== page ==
David Livingstone: Family pride over 'flawed' explorer

Elspeth Murdoch at the David Livingstone statue in Princes Street, Gardens, Edinburgh Elspeth Murdoch says she takes pride in an ancestor who has been "living on her shoulders for 85 years"

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Scottish explorer David Livingstone was "flawed" but generations of people have benefited from his influence, one of his great grandchildren has said.

Elspeth Murdoch, 85, said his prolonged absences abroad must have been difficult for his wife and family.

But she added it was important to view him "through the culture of the time".

Mrs Murdoch and her brother and sister are to be special guests at the General Assembly of the Church of Scotland to mark 200 years since his birth.

Mrs Murdoch, her sister Mary, 83, from Crieff, and brother Neil, 80, from Kendal in Cumbria, have been invited to attend the assembly's session on 21 May.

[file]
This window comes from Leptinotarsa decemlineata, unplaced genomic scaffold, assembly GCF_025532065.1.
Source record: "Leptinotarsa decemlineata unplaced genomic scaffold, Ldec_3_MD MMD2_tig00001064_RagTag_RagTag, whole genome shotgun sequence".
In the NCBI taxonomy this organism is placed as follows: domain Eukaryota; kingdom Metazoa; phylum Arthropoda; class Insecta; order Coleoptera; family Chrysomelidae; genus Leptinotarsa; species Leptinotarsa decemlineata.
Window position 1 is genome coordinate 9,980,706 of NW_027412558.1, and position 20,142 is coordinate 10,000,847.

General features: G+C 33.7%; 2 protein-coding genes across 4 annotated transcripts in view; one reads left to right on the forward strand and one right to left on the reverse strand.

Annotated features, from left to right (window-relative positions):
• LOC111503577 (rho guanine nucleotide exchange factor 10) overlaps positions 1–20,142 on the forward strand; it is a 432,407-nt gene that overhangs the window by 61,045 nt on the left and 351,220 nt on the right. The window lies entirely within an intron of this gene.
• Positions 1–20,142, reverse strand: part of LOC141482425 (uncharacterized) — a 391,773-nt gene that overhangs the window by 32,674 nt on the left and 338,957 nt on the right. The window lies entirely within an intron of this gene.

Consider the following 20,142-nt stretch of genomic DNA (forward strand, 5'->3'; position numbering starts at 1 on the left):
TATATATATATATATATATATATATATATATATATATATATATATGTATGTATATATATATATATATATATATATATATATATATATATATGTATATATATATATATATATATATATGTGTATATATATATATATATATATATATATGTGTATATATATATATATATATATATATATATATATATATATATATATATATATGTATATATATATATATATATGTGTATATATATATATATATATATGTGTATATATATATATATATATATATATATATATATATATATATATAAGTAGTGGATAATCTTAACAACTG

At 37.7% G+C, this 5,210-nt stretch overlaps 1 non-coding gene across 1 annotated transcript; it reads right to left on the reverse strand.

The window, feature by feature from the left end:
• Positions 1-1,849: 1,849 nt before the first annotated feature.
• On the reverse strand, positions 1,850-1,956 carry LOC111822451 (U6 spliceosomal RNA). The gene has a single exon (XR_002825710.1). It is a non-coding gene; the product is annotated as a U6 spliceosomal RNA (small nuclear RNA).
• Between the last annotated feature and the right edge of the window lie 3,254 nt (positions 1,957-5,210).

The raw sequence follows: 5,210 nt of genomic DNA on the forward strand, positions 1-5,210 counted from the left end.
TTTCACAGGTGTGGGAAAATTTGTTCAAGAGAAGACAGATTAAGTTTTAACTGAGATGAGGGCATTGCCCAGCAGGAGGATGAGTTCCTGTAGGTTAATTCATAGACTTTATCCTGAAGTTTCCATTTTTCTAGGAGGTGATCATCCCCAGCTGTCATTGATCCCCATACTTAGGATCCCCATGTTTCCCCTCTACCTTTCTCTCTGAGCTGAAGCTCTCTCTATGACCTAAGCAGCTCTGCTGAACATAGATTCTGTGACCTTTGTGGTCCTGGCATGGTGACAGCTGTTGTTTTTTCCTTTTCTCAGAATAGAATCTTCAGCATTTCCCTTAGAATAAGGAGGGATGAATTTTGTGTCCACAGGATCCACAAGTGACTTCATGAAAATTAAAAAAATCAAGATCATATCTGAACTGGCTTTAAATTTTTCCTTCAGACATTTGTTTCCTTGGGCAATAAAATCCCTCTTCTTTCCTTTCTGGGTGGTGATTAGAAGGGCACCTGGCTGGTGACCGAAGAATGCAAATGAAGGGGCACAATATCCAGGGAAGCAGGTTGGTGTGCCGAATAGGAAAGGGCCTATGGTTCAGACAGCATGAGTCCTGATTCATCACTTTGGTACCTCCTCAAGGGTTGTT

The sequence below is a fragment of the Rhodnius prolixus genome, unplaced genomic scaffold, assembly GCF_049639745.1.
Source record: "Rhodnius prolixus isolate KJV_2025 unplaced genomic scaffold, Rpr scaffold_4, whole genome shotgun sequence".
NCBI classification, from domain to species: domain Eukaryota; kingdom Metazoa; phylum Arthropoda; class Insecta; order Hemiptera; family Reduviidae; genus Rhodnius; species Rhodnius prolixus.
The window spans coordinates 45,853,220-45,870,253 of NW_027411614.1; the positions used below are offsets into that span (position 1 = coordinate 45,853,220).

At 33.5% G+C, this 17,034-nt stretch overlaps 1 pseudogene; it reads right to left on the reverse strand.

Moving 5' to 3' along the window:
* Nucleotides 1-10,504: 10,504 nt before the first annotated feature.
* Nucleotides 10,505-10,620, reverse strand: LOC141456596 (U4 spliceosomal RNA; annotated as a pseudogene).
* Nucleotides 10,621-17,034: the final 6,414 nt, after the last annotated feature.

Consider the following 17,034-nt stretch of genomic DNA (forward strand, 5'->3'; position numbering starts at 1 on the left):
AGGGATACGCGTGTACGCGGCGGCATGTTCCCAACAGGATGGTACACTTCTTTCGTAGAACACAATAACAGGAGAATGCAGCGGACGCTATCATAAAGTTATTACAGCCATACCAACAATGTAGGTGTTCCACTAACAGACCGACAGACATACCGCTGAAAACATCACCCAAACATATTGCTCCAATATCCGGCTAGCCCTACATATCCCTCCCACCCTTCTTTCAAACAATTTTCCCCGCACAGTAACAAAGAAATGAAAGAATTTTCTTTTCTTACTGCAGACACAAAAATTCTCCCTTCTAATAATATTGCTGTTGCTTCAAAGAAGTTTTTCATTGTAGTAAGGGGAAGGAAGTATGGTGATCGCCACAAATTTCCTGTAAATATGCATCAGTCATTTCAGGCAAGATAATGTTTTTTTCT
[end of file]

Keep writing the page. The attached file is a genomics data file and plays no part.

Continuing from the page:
Mrs Murdoch, who is an elder at Buchlyvie Parish Church in Stirlingshire, said she took pride in an ancestor who had been "living on her shoulders for 85 years".

David Livingstone Dr Livingstone spent much of his life in Africa

Mrs Murdoch explained: "He was absolutely dedicated and passionate about what he did.

"His aim was to bring Christianity and commerce to central Africa. Without a doubt I am proud of what he achieved and his legacy to this part of the world.

"His influence is still being felt today, he undoubtedly set the ball rolling, and the seeds he sowed have seen future generations reap the benefit.

"There are things about him you can criticise but men at that time did leave their wives and family and could be away for years and years.

"Maybe his family did not gain from it but central Africa did."

Mrs Murdoch, a former nurse who has brought up four children, added: "As a father and as a husband he perhaps wasn't the best but he was extremely fond of his wife and was devastated when she died. "

Dr Livingstone was born into a poor and deeply religious Christian family in Blantyre, Lanarkshire, in 1813.

He spent much of his life in Africa where he became the first European to "discover" and name Victoria Falls.

He also advanced the use of quinine to fight malaria and campaigned to end slavery in east Africa.

The explorer died from malaria in a village near Lake Bangweulu in present-day Zambia.

He was buried at Westminster Abbey in London in 1874.

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